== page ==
I need to write a validation rule for phone numbers to only start with 0 and be 11 digits long, no more, no less.

This is what I have so far below: At the moment, it is accepting 10 digits and I am able to save the record with only 10 digits. I need it to be 11 digits, no more, no less but I'm finding it difficult to correct it. Would really appreciate the help.

Many thanks

        NOT(REGEX(Phone, "^(0)[1-9]{1}([0-9]{8,9})$"))
    OR (
        Profile.Name = "Sales Agent",
        Profile.Name = "Field Sales Agent",
        Profile.Name = "Field Service Agent",
        Profile.Name = "Lead Gen Agent",
        Profile.Name = "TEL Sales Agent",
        Profile.Name = "THS Sales Agent"
  • What if you need to enter an extension in the phone number like "ext 123"? Commented Jul 26, 2021 at 17:12
  • No need for extension just straight up dial. Ext has a separate field @David Cheng Commented Jul 26, 2021 at 17:15

2 Answers 2


Just go low tech.

Add this to your OR statement: NOT(LEN(LastName) = 12)


        NOT(LEN(Phone) = 11),
        NOT(REGEX(Phone, "^(0)[1-9]{1}([0-9]{8,9})$"))

This has the benefit of be a whole lot easier to read than the regex, which you can still use to validate other stuff.

  • 1
    probably can remove the regex completely and use ISNUMBER(Phone) along with BEGINS(Phone, '0') Commented Jul 26, 2021 at 19:45
  • Yep, definitely. Regex in validation rules is just horrible. No debugging, strange syntax. Yeuch. Commented Jul 26, 2021 at 19:50
  • 1
    Thanks @CasparHarmer! Very useful Commented Jul 26, 2021 at 21:17

The bit you're concerned with here is NOT(REGEX(Phone, "^(0)[1-9]{1}([0-9]{8,9})$"))

It's pretty much always a good idea to understand the tools that you're using (which is why I personally avoid using and giving copy/paste-able answers), so let's break down this regex. Understanding what the regex means should make it easier for you to identify and change the correct part of it.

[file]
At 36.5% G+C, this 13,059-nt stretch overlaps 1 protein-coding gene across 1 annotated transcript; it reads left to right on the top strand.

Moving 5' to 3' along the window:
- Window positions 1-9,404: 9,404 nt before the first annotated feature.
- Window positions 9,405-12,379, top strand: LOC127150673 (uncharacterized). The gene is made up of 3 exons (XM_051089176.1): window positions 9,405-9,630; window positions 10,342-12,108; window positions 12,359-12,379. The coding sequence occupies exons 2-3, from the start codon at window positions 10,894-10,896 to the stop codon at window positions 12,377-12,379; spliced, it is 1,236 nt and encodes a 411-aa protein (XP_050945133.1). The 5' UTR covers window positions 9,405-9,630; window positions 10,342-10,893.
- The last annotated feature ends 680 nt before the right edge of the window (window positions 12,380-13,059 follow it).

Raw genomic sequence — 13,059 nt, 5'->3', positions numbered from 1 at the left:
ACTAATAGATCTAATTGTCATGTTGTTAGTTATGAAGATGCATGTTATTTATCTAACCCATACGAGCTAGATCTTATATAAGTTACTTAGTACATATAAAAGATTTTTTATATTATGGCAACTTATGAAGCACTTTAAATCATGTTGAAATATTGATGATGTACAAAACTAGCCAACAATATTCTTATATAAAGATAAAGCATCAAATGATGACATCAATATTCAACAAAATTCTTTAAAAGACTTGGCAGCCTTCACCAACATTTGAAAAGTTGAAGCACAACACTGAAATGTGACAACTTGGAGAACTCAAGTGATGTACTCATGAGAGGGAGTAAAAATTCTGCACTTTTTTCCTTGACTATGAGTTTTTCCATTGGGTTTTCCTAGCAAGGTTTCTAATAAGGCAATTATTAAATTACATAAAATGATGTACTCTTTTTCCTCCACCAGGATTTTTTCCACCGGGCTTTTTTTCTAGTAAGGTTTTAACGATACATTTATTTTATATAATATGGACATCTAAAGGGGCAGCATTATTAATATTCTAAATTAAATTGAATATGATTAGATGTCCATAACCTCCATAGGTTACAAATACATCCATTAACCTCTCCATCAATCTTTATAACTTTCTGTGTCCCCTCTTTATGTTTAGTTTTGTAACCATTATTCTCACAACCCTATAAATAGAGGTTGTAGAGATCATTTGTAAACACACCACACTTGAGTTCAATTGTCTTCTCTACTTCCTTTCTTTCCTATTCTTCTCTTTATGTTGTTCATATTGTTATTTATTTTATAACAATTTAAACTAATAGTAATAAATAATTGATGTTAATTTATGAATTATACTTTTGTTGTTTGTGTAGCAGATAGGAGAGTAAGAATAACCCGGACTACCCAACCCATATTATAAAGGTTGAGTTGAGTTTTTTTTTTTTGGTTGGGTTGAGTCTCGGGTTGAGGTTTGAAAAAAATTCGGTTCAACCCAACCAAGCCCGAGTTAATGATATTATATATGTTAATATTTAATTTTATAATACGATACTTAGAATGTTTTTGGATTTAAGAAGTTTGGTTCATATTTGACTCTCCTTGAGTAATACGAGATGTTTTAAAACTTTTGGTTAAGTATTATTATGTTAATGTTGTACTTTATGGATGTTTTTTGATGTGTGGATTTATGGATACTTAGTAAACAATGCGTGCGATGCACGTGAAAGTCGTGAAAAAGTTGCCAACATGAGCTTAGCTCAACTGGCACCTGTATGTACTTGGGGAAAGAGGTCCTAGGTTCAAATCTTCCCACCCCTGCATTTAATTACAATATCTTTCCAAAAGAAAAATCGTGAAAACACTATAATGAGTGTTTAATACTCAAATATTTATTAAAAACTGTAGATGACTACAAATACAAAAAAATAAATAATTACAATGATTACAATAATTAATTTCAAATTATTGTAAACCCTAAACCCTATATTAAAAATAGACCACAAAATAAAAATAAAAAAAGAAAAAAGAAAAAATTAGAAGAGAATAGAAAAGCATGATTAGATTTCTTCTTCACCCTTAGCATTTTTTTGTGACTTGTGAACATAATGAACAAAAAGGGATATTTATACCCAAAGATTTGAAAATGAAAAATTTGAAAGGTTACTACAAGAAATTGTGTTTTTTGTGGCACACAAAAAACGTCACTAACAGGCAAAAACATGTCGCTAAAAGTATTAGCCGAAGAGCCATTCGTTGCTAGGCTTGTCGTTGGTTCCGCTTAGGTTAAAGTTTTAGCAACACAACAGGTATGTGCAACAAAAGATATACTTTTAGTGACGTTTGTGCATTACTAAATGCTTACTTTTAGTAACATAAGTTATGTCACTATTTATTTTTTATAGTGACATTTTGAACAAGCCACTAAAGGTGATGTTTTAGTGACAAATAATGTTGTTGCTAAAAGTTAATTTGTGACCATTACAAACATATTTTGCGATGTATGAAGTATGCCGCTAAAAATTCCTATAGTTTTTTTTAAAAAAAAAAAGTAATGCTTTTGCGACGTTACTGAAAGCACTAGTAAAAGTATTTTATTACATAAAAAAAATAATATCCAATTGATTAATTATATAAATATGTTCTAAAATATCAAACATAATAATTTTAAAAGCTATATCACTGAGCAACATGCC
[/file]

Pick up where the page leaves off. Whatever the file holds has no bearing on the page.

• ^ = Search for the following starting at only the start of the string
  • (0) = look for a 0 (enclosing it in parenthesis makes it a capturing group in most regex tools
  • [1-9]{1} = look for exactly 1 (that's the {1} part) symbol that's between '1' and '9' (i.e. every digit except for 0)
  • ([0-9]{8,9}) = another capturing group. This one looks for digits 0-9, and will match between 8 and 9 repeated digits
  • $ = the preceding expression must occur at the end of the string

^<expression>$ is then "this expression must match the entire string"
{x,y} means "repeated between x times at least, and no more than y times"

counting up the characters you're expecting, you have

  • Leading 0
  • A single digit (1-9)
  • 8 or 9 digits (0-9)

2 + 8 = 10, which is why your validation rule is allowing a 10-digit phone number

If you want precisely 11 digits, then you need to change that {8,9} so that it only accepts 9 digits for that part of your expression.

{x} means "only accept exactly this many characters", so {9} there should work.

  • There are other ways to enforce a length of 11, I just chose the easiest one. You could, for example, require that the 1-9 portion be precisely 3 digits long, and then reduce the 0-9 portion to be precisely 7. I guess the main point here is that if you want exact string length in a regex, you can't use a range like {8,9}
    – Derek F
    Commented Jul 26, 2021 at 17:34
  • Thanks @Derek F. Very useful! Commented Jul 26, 2021 at 21:13

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